That is the position of a members' club. The position of a proprietary club is different. In that case the subscriptions of members are paid to the owner, who has control of the club and to whom the club house and property belong. All the profits go to him and he alone is responsible for the losses. A distribution by him to a member on payment is a sale and thus comes within the licensing laws, which render the transaction illegal. This illegality is obviated in practice by the members appointing a committee, sometimes called a wine committee, to act on behalf of the members and with their money buy the liquor. This liquor can then be supplied to members on payment as in a members' club. In many of the ill-conducted clubs and in bogus clubs, the committee, if appointed, is a mere pretence. The liquor is bought by the owner and sold by him, and he takes the profit on the transaction, which is quite illegal. It is in these one-man clubs, as they are sometimes called, that the gross abuse of the law has arisen. The new fact is the recent rapid expansion of the club movement and the threat which, since the War particularly, it offers to the utility and efficiency of the liquor licensing system. This expansion was undreamed of in 1902, when the registration of clubs supplying liquor to their members was made compulsory.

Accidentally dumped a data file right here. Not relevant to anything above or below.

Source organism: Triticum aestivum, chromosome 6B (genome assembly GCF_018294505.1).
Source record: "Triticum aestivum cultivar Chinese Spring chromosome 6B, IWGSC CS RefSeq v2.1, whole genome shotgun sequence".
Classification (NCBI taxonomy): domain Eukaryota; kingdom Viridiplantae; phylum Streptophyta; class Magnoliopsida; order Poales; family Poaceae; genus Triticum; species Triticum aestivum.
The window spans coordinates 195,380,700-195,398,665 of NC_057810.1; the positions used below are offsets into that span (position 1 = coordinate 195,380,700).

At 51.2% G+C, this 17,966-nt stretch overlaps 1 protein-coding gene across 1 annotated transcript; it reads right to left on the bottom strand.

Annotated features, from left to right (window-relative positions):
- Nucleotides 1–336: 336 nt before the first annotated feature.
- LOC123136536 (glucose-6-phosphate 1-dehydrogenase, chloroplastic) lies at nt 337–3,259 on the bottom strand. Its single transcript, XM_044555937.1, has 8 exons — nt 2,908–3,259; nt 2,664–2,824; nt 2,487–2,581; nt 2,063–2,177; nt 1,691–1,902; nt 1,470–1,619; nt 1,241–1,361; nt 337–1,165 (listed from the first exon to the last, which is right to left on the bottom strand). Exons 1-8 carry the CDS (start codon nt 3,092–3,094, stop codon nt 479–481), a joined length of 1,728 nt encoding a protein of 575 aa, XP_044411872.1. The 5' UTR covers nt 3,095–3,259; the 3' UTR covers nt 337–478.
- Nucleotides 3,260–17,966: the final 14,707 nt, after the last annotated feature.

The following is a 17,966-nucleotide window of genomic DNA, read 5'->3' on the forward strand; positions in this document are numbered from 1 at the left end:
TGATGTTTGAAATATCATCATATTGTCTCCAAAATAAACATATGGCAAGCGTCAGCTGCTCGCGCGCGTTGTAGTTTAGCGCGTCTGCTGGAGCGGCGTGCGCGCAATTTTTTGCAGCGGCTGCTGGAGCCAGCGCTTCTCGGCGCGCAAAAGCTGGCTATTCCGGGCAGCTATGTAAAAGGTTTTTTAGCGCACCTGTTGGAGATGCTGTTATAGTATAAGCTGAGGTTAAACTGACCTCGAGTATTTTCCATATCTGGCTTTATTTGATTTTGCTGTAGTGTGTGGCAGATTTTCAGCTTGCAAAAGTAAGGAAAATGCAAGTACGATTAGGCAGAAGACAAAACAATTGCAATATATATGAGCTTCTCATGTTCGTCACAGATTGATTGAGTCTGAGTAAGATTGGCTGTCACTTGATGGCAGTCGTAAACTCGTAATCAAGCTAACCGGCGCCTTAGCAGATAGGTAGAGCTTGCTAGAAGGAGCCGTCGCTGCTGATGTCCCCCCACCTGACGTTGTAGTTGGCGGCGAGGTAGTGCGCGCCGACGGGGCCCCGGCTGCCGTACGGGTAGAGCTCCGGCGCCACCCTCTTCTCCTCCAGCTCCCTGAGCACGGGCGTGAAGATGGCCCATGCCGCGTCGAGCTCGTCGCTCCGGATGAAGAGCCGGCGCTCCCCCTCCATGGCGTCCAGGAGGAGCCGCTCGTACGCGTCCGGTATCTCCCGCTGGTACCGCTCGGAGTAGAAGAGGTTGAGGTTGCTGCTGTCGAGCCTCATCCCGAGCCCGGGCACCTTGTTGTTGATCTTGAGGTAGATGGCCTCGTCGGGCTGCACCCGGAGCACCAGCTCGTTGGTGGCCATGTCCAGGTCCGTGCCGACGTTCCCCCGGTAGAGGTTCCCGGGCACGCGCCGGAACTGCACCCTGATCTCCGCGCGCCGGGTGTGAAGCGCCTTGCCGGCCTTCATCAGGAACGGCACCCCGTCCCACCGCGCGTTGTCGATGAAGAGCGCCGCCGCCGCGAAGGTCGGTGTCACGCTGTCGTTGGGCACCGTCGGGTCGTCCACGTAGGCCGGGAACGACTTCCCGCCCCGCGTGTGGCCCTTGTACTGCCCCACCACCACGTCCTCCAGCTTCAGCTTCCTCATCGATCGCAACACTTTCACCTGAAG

No precise official figures are available to show the numbers of clubs supplying liquor which were in existence prior to compulsory registration, which came into operation in 1903, but it is clear from inquiries made by the Royal Commission which sat from 1896 to 1899 and was presided over by Lord Peel, that the number amounted to some thousands by the end of last century. In 1896, according to returns made to the Commission by the Police authorities in the country, the total number of clubs in which intoxicants were supplied in the United Kingdom was 3,990 of which 3,656 were in England and Wales. In 1904, after the first year of compulsory registration, the number in England and Wales had grown to 6,371. Assuming that the estimate made by the Police authorities in 1896 was correct this shows an increase of 2,715 clubs in eight years. In 1910 the number had risen to 7,536. By January, 1915, the number had grown to 8,902. The numbers declined during the War years to 7,972 in 1918 but rose rapidly from 1919, and beyond all precedent to 15,298 on January 1, 1934, an increase of 7,326 in fifteen years. Part of this increase no doubt is due to post-War changes in social ideas and to the demand of social requirements which older institutions such as ordinary public-houses did not satisfy.